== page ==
Is internet savings for you?

With savings rates so low, it might be time to look at an internet savings account as a way to boost the interest earnings on your savings.

How The Accounts Work

An internet savings account is linked to your existing checking account when you setup the new account.  This means that you will be able to transfer money between the online savings account and your existing checking account.

The transfers are made by logging on to the internet savings account’s website and entering how much you want to transfer.

Some online accounts also offer a regularly scheduled transfer, so you can schedule to have a specific amount moved from your online savings account to your existing checking account, or the other way around, weekly or monthly.


These accounts generally pay higher interest rates than a traditional savings account, since the online accounts don’t have to maintain a brick and mortar building, or pay tellers to process your transactions.  It’s all done by a computer.

Generally the accounts have no monthly fees, no deposit fee, no withdrawal fee, and no minimums.  And the deposits are FDIC insured.

The current FDIC limit is $250,000 per depositor.  So if you and your spouse are both on the account, it’s insured for $500,000.  Meaning, if the bank goes out of business, the FDIC will reimburse you up to $500,000.


The limitations are due to how the accounts work.  You need to have a checking account to set them up.  You generally can’t make a payment directly out of the internet savings account, so you will have to transfer the money to your checking account first before making the payment.

Transfers to your existing checking account can take 2-3 business days.  So if the transfer goes over a weekend or a bank holiday, you’re transfer could take as many as 5 days to complete.


ING Direct – Currently offering 1.10%

ING does a good job with their internet saving accounts.  They have a interest counter that tells you daily how much interest you have earned.  It’s quite fun to watch.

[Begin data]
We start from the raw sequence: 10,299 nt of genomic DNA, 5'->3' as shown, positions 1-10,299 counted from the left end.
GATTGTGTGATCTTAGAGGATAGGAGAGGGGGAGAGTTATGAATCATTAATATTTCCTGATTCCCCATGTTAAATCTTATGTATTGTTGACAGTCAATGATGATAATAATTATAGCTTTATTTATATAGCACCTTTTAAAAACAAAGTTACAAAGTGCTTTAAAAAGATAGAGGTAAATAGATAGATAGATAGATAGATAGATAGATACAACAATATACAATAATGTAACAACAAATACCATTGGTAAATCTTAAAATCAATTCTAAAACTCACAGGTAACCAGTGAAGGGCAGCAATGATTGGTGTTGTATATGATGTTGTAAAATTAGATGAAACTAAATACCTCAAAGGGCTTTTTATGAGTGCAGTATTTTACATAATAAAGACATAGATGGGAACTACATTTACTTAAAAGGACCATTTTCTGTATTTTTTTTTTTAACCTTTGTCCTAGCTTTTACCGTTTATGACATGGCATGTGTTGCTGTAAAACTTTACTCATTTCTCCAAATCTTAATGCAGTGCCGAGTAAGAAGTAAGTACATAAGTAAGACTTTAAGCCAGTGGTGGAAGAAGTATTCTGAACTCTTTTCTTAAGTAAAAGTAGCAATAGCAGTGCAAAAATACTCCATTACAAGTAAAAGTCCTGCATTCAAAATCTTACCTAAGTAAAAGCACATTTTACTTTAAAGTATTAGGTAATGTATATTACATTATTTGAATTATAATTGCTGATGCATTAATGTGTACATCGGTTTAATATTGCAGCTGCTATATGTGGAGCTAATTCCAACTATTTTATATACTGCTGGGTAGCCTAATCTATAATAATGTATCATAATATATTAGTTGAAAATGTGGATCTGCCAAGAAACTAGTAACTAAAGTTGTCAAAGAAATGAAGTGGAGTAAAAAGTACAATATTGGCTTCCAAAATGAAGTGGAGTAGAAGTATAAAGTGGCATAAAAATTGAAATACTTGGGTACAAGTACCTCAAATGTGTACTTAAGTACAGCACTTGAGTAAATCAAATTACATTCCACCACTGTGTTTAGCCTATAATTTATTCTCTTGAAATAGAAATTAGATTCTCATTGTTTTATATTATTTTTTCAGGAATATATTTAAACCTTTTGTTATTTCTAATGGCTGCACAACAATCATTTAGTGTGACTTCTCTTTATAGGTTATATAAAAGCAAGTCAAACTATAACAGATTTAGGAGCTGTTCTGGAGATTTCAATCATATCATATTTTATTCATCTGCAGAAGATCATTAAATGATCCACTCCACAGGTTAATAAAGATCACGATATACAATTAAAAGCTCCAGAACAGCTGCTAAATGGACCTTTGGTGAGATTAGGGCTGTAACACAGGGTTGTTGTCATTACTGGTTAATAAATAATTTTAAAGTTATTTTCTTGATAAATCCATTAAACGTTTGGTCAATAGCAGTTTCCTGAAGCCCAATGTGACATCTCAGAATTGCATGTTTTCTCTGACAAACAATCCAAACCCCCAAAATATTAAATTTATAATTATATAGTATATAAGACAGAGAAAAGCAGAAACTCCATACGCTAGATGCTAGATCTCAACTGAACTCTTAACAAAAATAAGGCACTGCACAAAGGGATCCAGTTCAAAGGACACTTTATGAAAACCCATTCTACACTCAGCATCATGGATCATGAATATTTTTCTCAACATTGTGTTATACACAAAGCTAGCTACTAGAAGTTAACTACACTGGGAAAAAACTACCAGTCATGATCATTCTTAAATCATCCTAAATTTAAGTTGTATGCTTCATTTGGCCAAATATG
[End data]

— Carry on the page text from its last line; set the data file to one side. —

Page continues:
They also have the option of setting up a checking account with them so that you can instantly transfer money from your internet savings account to the checking account.  This would allow you to avoid the 2-3 business day limitation mentioned above.

HSBC Advance (formerly HSBC Direct)- Currently offering 1.10%

HSBC is one of the best internet saving account options, and is the one I am currently using.  They have generally maintained the highest interest rates of all the offerings, and I have never had a problem with their customer service.

And, although I have never used it, they also have the option of getting a debit card attached to the account, and being able to make ATM withdrawals from the account.  As I understand it, this would also be a way to get around the 2-3 day business day limitation mentioned above.

Emigrant Direct – Currently offering 1.00%

Emigrant Direct is one I have used in the past, but do not recommend.

I moved most of my money from them to get a higher rate at a different bank (HSBC), but left $0.01 in the account in order to collect that month’s interest.  They closed the account and initially refused to give me that month’s interest.  After calling and talking to a manager, I was able to get that months interest paid out.  It all worked out in the end, but it left a bad taste in my mouth for this particular bank.


Some banks are trying to compare themselves with an internet savings account, but are instead a money market account.

The difference between a money market account and an internet savings account is that money market accounts have federally set limitations on withdrawals.  For example, you can only make 6 withdrawals per month.  This may not be a limitation for your situation and so a money market might work for you and you might be able to get an even higher rate, but the above internet savings accounts do not have this limitation.


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